Robert Loughlin

ROBERT LOUGHLIN (1949-2011) may have been one of the most elusive artists in New York, but his work was everywhere. You might have noticed his signature graffiti of a square-jawed man, The Brute, randomly appearing on doors, signs, and walls all over the city. Like his fellow graffiti artists who emerged during the 1980s, such as Basquiat, Keith Haring, and Kenning Scharf, Loughlin has now become a collectible name. Once considered outsiders to the mainstream art world, graffiti artists now command top dollar for their work and are shown in museums all over the world.

When he wasn't making his mark on the city streets, Robert Loughlin still incorporated a similar grittiness into his art. He would ransack antique stores, thrift shops, flea markets, galleries, and estate sales and emerge with treasures that he would use as his canvas. Nothing was sacred: furniture, wood, metal, plastic, glass, textiles, vintage advertising boxes, and even someone else's paintings.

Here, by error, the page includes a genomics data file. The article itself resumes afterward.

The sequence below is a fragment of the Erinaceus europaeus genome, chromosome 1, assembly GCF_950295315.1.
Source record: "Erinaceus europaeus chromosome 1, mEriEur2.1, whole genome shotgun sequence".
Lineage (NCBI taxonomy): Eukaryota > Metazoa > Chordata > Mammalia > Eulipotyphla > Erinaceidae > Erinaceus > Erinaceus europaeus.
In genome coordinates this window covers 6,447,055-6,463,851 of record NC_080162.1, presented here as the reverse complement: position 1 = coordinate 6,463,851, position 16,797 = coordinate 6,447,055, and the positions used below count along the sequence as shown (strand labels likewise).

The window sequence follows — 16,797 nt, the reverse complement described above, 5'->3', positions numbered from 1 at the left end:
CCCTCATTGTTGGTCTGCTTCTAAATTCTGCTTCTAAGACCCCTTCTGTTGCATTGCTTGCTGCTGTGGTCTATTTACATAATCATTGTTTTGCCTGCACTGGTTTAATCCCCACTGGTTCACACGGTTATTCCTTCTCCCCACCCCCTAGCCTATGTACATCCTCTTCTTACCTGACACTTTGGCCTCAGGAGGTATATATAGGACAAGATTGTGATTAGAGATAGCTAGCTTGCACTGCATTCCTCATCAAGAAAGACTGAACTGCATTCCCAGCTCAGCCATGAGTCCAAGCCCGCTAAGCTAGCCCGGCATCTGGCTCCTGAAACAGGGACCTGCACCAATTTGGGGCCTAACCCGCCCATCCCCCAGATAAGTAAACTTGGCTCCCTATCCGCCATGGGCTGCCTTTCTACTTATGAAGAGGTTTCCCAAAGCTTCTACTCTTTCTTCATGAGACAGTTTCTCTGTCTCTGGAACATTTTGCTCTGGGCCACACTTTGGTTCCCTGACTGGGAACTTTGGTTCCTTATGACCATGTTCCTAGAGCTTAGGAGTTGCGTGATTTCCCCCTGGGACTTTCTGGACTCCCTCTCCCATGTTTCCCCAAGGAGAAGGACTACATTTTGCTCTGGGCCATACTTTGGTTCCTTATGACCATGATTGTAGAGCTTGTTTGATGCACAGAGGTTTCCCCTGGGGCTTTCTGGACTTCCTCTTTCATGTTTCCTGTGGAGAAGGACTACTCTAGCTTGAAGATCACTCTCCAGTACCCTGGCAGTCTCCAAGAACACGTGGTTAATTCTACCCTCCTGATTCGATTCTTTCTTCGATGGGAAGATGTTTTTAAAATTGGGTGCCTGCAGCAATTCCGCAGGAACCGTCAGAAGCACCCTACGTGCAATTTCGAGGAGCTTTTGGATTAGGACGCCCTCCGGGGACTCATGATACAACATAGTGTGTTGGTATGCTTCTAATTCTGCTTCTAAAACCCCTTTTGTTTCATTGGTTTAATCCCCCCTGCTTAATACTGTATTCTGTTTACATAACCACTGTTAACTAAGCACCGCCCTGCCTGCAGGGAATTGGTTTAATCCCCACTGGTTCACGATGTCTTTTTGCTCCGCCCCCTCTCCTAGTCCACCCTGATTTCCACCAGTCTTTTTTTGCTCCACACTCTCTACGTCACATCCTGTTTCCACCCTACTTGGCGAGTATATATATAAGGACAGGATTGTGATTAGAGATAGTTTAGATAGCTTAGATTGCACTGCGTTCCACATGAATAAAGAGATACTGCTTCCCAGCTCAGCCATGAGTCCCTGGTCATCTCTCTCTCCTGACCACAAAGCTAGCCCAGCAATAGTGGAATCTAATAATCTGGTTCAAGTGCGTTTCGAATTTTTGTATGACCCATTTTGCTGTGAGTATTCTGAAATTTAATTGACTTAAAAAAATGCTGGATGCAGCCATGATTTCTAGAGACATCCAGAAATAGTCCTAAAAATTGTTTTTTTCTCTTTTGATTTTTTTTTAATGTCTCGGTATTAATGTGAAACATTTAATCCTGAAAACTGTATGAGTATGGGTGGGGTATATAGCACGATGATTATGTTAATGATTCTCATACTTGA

Loughlin's work has been called dark, yet luminous and his patrons include some of the biggest names in Hollywood fashion as well as the art world, such as movie director Joel Schumacher, clothing designer Helmut Lang, the fashion house Jack Spade, artist Donald Baechler, and interior designer Thomas Jayne, to name a few.